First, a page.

Please enable JavaScript to view the comments powered by Disqus.

Expert Insights for Smart Financial Planning

5 Questions You’ve Always Wanted to Ask About Bankruptcy

What are the consequences? Is it ever a good idea? Let’s flip through Chapters 7, 11 and 13.


For many of us, our closest understanding of bankruptcy comes from playing Monopoly or watching Wheel of Fortune. It’s a term that gets bandied about often in the news, but it can be hard to discern the exact intricacies of it. Who goes bankrupt? And what does it mean? What are the consequences? Even if it’s not a remote possibility as far as you’re concerned, it can still be helpful to know what bankruptcy is and why people file for it. Below we’ve answered five common questions about bankruptcy.

See Also: Habits of People With Excellent Credit

1. What Does Bankruptcy Mean, Exactly? In a nutshell, bankruptcy means you don’t have enough money to pay your debts. It is a legal term that applies to people who formally declare bankruptcy via the court system. In the U.S., either individual citizens or businesses can declare bankruptcy, although the requirements and proceedings are different for each. Usually, it is the person or business that is in debt who files for bankruptcy (rather than the creditor forcing them into it.)

There are two major types of bankruptcy for individuals:


  • Chapter 7: Also known as “liquidation,” this is when some of your assets may be sold to repay all or part of your debt. Once this has happened, you no longer owe any more money, even if the debts weren’t repaid in full. It’s available to both individuals and businesses.
  • Chapter 13: This is a reorganization of your debt into a repayment schedule over three to five years. You'll have to repay from 10% to 100% of what you owe, depending on your income, type of debt and how much you owe.

The major difference between the two is that with Chapter 7 you will have to liquidate some of your assets. With Chapter 13, you keep your assets, but you must repay at least a portion of your debt. If you want more detail on the types of bankruptcy, here are some resources.

You may also have heard of Chapter 11 bankruptcy, which applies to businesses only.

2. What Are the Steps Needed to Declare Bankruptcy? To declare bankruptcy as an individual, you must first file a federal petition. Depending on what type of bankruptcy you file for, the next steps will vary. If you file for Chapter 7, then all of your assets will be reviewed by the court system to determine if they have any value. Assets could include your home, car, valuables, retirement accounts, stocks and more. These may be “liquidated” to pay back at least a portion of your debt.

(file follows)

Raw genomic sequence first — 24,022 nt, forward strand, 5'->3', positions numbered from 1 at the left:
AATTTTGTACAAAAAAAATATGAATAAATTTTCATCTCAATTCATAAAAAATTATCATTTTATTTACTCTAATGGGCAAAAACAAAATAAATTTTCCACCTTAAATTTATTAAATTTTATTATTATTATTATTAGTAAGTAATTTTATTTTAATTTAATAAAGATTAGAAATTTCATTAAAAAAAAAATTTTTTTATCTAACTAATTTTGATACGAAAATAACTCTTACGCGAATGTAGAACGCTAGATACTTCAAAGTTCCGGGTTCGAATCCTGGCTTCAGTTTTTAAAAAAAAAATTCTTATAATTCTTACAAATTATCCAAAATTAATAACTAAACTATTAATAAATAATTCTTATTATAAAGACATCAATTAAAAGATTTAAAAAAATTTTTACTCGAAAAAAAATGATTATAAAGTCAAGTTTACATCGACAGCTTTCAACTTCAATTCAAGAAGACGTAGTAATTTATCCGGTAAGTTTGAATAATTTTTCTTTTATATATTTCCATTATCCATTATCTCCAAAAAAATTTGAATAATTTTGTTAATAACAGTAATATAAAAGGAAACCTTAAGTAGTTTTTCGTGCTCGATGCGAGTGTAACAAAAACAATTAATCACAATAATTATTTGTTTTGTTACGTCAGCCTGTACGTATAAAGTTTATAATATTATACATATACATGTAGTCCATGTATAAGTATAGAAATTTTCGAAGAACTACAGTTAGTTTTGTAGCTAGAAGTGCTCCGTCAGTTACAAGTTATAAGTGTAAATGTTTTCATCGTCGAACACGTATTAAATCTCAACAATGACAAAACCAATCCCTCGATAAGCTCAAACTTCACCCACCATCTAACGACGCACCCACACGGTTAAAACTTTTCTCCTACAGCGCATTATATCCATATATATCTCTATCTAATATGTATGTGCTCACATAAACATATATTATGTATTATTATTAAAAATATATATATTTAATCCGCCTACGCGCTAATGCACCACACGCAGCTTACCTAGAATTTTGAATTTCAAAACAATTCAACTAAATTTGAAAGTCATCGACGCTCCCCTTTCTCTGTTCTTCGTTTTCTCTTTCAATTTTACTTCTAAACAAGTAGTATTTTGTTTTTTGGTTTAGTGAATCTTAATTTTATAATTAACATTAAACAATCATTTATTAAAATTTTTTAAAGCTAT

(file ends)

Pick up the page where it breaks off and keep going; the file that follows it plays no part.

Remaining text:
If you file for Chapter 13, the court will determine a “reasonable” repayment schedule and set up monthly payments that will take three to five years. Ultimately, you may have to pay back 100 percent, or it may be less.

3. What Are the Consequences of Bankruptcy? The short-term consequences of bankruptcy depend on the type of bankruptcy you decide to declare, but could include the liquidation of some of your assets and/or a repayment schedule.

Here’s the bad news: Bankruptcy will hurt your credit. There’s pretty much no way around that, since it will stay on your credit report for as many as 10 years. Yikes. However, it’s not permanent. If you find yourself in a position where declaring bankruptcy is the only financial option for you, it’s important to focus on the future. Pay your bills on time every time. You can check your credit score as often as you like using sites such as Credit Karma. I recommend checking it a few times a year. Recognize that it will take time to rebuild and will probably never be perfect, but you can still move forward if you focus diligently on keeping your finances in the black.

You should also note that, in most cases, student loans are not discharged when you declare bankruptcy.


4. Is It Ever a Good Idea to Declare Bankruptcy? It’s certainly not ideal, but when you have no means to pay your debts, bankruptcy may become inevitable. Of course, you shouldn’t look at bankruptcy as a “get out of jail free card,” which is how it’s sometimes portrayed in the media. In reality, you will likely have to pay back a large chunk of your debt over time. Declaring bankruptcy gives you some breathing room and may allow you to avoid paying your debts in full if it’s truly not possible for you, but it’s not a quick fix and it does have consequences, as we described above.

5. How Do People Recover from Bankruptcy? Slow and steady is the answer here. As I mentioned above, it will hurt your credit score, but, if you focus on paying your bills on time going forward, you will eventually rebuild your credit. Once you have settled the debts you owe, if you can avoid going into considerable debt in the future and keep yourself above water, you will recover. Here are some tips on how to pay off debt on a small income, and here’s a story about grownups who survived financial disaster of a different sort (foreclosure). It’s not an easy road, but many people have walked it and it can be done.

See Also: Reasons You Will Never Get Out of Debt

Karen Carr is a CFP® at the Society of Grownups. She believes financial planning doesn’t have to be intimidating and that it’s definitely not one-size-fits-all.

Disclosure: Any third-party resources or websites referenced above are not under the control of Society of Grownups. We cannot guarantee and are not responsible for the accuracy of the third-party resources, websites, or any products or services available through such resources or websites.

Comments are suppressed in compliance with industry guidelines. Our authors value your feedback. To share your thoughts on this column directly with the author, click here.

This article was written by and presents the views of our contributing expert, not the Kiplinger editorial staff.